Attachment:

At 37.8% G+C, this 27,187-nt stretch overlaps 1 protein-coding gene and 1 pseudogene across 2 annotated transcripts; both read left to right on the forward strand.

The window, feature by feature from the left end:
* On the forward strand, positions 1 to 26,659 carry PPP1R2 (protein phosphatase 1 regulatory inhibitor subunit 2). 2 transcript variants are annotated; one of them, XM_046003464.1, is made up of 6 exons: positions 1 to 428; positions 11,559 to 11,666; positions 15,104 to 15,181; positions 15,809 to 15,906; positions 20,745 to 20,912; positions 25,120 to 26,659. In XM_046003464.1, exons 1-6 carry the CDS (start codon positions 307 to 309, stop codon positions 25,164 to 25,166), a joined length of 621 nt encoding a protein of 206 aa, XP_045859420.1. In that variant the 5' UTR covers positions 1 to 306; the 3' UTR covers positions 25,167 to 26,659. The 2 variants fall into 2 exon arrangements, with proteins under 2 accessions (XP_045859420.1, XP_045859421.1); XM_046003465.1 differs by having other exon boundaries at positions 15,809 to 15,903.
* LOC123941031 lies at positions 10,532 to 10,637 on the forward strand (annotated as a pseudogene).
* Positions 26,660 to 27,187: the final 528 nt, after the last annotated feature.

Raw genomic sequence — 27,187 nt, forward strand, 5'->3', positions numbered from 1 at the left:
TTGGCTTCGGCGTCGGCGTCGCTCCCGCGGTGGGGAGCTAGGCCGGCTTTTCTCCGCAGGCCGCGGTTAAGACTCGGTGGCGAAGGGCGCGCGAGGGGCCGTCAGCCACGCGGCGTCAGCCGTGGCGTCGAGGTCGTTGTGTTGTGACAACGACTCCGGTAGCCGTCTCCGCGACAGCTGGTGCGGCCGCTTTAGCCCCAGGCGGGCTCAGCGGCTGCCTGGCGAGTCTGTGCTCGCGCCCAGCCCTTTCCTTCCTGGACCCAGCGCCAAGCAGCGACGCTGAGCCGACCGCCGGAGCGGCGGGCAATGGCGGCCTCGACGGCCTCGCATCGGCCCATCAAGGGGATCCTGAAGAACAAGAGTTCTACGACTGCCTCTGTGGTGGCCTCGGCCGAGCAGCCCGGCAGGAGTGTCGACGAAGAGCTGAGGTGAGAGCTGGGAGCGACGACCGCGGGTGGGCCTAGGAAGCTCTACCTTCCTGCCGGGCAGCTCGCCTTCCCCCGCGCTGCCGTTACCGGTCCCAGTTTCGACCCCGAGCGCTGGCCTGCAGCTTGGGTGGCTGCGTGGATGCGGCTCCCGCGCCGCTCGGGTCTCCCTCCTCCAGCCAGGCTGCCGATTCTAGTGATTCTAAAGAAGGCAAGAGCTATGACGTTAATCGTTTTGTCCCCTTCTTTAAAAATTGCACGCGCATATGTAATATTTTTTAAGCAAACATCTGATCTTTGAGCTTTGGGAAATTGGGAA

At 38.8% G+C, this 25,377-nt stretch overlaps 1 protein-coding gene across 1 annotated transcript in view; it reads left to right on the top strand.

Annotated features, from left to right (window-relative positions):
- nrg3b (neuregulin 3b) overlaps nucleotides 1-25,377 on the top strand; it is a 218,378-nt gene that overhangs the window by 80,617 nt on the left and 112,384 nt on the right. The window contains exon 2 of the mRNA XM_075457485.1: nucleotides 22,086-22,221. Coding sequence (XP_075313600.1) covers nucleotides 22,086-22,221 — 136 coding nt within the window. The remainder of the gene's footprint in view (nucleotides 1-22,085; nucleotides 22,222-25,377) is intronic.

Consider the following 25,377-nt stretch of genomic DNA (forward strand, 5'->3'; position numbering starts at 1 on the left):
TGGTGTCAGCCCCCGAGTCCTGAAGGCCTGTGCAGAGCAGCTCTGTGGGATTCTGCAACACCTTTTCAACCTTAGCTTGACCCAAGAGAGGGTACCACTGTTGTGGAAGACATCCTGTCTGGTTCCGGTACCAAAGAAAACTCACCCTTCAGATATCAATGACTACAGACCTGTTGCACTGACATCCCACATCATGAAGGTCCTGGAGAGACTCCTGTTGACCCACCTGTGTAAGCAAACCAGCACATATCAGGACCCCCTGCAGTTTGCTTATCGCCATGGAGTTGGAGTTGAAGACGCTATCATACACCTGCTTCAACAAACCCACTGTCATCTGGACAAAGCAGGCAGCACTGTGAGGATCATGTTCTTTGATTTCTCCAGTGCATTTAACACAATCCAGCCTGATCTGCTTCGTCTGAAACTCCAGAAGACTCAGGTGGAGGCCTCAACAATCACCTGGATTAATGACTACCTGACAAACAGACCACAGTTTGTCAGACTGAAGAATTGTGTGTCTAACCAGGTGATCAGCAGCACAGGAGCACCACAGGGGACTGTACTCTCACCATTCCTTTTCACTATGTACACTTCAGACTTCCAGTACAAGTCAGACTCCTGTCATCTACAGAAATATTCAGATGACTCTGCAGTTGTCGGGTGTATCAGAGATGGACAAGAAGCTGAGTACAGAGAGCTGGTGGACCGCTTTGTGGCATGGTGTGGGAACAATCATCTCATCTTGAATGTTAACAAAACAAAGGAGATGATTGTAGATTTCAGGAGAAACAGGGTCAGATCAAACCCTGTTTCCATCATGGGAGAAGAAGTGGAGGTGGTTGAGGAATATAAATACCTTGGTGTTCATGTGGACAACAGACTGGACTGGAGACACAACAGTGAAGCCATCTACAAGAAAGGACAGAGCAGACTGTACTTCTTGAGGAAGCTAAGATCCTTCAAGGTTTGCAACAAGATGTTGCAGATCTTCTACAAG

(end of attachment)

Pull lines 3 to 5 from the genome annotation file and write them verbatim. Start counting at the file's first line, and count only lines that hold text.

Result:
* On the forward strand, positions 1 to 26,659 carry PPP1R2 (protein phosphatase 1 regulatory inhibitor subunit 2). 2 transcript variants are annotated; one of them, XM_046003464.1, is made up of 6 exons: positions 1 to 428; positions 11,559 to 11,666; positions 15,104 to 15,181; positions 15,809 to 15,906; positions 20,745 to 20,912; positions 25,120 to 26,659. In XM_046003464.1, exons 1-6 carry the CDS (start codon positions 307 to 309, stop codon positions 25,164 to 25,166), a joined length of 621 nt encoding a protein of 206 aa, XP_045859420.1. In that variant the 5' UTR covers positions 1 to 306; the 3' UTR covers positions 25,167 to 26,659. The 2 variants fall into 2 exon arrangements, with proteins under 2 accessions (XP_045859420.1, XP_045859421.1); XM_046003465.1 differs by having other exon boundaries at positions 15,809 to 15,903.
* LOC123941031 lies at positions 10,532 to 10,637 on the forward strand (annotated as a pseudogene).
* Positions 26,660 to 27,187: the final 528 nt, after the last annotated feature.